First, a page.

The 1970's and 1980's saw a large increase in the prevalence of asthma and other allergic disordres in children. The reasons remain unclear. To learn more it is essential to carry out long term studies on subjects, preferably from birth. In Europe, several of these "since birth" studies on asthma and lung diseases have been initiated over the last two decades.
Our project began with the first cohort of children in 1990 and a second in 1998. It totals over 10,000 families of children born in Leicestershire and Rutland. We have tracked their progress from birth to young adulthood by means of repeated questionnaires, breathing tests and allergy tests. Success is measured in the prolific output of research reports. These are available for doctors and researchers worldwide.
This project is by far the largest study devoted to breathing problems in the UK, and one of the largest in Europe. It is based as a random sample of children born to Leicestershire and Rutland families. Leicester is home to a large south Asian population. Children from this ethnic group have more frequent and troublesome asthma. Our study is the first to seek the answers.
For many years the Leicester City Council has recorded air quality and published a report for both counties. This onset is also a novel feature of our research, enabling us to answer questions about air pollution and asthma incidence.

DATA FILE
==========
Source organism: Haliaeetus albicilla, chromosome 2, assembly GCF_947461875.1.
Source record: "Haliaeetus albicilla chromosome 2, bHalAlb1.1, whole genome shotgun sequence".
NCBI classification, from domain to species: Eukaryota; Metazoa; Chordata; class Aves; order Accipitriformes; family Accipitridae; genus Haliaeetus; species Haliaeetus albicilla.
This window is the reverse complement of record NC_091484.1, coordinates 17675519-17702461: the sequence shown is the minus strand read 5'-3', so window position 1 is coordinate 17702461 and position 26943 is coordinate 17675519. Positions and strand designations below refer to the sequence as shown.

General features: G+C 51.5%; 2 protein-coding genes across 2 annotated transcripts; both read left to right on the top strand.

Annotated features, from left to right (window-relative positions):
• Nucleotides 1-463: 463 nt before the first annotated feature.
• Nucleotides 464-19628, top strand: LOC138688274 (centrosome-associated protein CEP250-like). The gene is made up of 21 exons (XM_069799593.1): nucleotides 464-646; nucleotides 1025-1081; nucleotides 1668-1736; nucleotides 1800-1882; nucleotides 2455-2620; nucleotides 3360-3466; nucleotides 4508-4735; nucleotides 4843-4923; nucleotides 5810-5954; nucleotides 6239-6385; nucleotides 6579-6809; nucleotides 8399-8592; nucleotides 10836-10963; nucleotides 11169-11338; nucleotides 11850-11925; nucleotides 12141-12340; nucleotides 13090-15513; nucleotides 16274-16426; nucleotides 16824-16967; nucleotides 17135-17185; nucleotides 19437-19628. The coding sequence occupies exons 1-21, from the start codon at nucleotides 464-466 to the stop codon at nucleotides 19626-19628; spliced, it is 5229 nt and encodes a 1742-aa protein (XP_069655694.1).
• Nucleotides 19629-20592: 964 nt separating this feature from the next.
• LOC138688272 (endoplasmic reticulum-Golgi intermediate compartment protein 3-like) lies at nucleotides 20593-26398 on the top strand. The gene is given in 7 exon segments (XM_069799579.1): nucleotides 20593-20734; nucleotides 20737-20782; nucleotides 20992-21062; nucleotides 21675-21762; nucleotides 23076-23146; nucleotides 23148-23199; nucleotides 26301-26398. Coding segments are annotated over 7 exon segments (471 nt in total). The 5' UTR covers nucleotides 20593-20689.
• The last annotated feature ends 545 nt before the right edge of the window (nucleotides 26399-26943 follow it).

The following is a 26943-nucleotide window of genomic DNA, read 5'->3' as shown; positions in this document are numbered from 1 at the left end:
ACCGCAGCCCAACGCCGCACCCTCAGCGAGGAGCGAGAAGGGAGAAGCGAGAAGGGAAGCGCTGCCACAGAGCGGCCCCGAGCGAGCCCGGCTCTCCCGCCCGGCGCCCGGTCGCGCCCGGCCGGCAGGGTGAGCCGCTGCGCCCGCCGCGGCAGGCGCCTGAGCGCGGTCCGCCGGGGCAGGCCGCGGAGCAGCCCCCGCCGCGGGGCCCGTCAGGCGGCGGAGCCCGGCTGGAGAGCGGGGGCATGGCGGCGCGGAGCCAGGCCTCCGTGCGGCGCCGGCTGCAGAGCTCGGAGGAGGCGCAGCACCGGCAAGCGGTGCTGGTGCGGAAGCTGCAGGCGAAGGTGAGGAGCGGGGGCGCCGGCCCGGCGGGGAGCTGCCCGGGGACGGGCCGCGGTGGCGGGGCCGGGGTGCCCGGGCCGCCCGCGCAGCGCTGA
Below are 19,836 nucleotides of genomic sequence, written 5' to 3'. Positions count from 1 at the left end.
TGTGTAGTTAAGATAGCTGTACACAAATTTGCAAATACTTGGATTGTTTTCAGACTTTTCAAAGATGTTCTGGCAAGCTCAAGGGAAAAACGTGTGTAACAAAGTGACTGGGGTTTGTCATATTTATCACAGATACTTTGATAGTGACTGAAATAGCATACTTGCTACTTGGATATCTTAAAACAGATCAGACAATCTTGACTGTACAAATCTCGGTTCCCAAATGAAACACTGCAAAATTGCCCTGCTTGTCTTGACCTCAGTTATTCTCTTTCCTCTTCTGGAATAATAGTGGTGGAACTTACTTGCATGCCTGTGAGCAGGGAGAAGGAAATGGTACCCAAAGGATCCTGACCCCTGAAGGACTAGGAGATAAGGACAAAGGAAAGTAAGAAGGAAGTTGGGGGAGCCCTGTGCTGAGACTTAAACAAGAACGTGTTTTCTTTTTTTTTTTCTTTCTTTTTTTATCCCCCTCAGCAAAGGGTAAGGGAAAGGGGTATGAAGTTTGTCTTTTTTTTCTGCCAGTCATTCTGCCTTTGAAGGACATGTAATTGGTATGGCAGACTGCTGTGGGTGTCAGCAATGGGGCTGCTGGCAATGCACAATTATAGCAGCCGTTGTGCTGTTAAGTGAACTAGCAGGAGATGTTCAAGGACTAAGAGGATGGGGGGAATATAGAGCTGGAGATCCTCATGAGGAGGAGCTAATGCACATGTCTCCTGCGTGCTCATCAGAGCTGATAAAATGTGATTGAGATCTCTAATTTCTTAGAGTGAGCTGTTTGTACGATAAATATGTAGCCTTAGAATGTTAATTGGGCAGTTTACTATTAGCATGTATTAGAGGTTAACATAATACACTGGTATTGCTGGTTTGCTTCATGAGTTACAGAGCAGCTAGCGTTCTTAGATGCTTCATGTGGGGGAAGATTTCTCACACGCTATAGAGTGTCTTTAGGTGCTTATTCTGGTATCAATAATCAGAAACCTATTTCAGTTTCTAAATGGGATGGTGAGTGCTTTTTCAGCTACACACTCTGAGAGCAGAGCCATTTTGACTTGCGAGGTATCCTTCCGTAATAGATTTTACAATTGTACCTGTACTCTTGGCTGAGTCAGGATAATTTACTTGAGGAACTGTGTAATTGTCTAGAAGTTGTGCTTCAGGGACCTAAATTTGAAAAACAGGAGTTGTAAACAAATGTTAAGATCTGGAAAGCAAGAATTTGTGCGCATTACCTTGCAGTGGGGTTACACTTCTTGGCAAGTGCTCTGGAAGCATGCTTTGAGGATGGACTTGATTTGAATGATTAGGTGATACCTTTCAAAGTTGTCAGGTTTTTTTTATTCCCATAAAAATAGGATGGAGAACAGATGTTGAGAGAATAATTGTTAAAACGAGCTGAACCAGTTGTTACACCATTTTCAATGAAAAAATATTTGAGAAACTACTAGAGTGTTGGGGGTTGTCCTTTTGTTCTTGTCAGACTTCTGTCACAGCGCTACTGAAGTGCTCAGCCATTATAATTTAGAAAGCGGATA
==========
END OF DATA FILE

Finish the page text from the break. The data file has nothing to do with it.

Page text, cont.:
Finally, we are experts in lung development, so all our work is also directed at learning more about the way lungs develop as children grow. This is important, because the health of young people as they reach adulthood defines their health for the rest of their life.
Asthma tends to run in families, which means that children are more likely to develop asthma if their parents have the condition. This indicates that there is a genetic component to asthma. It is not a single gene effect (such...
There are many reports of differences in lung function between people of different ethnic origins. In most of these, white people have been shown to be able to blow out more air, and with more speed, than other people of the...
A new and simple tool helps to predict later asthma in preschool children with recurrent wheeze or cough